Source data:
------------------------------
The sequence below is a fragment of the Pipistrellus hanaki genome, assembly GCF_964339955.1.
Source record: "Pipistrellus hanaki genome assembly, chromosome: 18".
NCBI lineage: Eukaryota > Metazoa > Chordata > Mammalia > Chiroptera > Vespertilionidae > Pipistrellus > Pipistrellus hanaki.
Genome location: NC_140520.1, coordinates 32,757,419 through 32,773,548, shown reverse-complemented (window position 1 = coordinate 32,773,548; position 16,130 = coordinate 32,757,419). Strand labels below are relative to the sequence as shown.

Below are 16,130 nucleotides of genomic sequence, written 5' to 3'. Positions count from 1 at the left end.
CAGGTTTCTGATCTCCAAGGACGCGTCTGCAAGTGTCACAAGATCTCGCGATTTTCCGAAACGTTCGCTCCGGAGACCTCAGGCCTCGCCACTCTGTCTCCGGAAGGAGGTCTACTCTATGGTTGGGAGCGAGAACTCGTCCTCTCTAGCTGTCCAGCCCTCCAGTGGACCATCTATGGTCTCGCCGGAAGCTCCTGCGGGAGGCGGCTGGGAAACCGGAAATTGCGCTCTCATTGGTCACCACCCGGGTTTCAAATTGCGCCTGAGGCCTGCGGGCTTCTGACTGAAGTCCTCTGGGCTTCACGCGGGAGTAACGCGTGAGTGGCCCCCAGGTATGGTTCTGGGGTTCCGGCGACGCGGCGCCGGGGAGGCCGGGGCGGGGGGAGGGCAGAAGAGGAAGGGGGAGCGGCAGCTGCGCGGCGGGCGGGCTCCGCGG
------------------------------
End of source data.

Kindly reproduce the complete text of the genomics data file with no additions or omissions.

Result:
The sequence below is a fragment of the Pipistrellus hanaki genome, assembly GCF_964339955.1.
Source record: "Pipistrellus hanaki genome assembly, chromosome: 18".
NCBI lineage: Eukaryota > Metazoa > Chordata > Mammalia > Chiroptera > Vespertilionidae > Pipistrellus > Pipistrellus hanaki.
Genome location: NC_140520.1, coordinates 32,757,419 through 32,773,548, shown reverse-complemented (window position 1 = coordinate 32,773,548; position 16,130 = coordinate 32,757,419). Strand labels below are relative to the sequence as shown.

Below are 16,130 nucleotides of genomic sequence, written 5' to 3'. Positions count from 1 at the left end.
CAGGTTTCTGATCTCCAAGGACGCGTCTGCAAGTGTCACAAGATCTCGCGATTTTCCGAAACGTTCGCTCCGGAGACCTCAGGCCTCGCCACTCTGTCTCCGGAAGGAGGTCTACTCTATGGTTGGGAGCGAGAACTCGTCCTCTCTAGCTGTCCAGCCCTCCAGTGGACCATCTATGGTCTCGCCGGAAGCTCCTGCGGGAGGCGGCTGGGAAACCGGAAATTGCGCTCTCATTGGTCACCACCCGGGTTTCAAATTGCGCCTGAGGCCTGCGGGCTTCTGACTGAAGTCCTCTGGGCTTCACGCGGGAGTAACGCGTGAGTGGCCCCCAGGTATGGTTCTGGGGTTCCGGCGACGCGGCGCCGGGGAGGCCGGGGCGGGGGGAGGGCAGAAGAGGAAGGGGGAGCGGCAGCTGCGCGGCGGGCGGGCTCCGCGG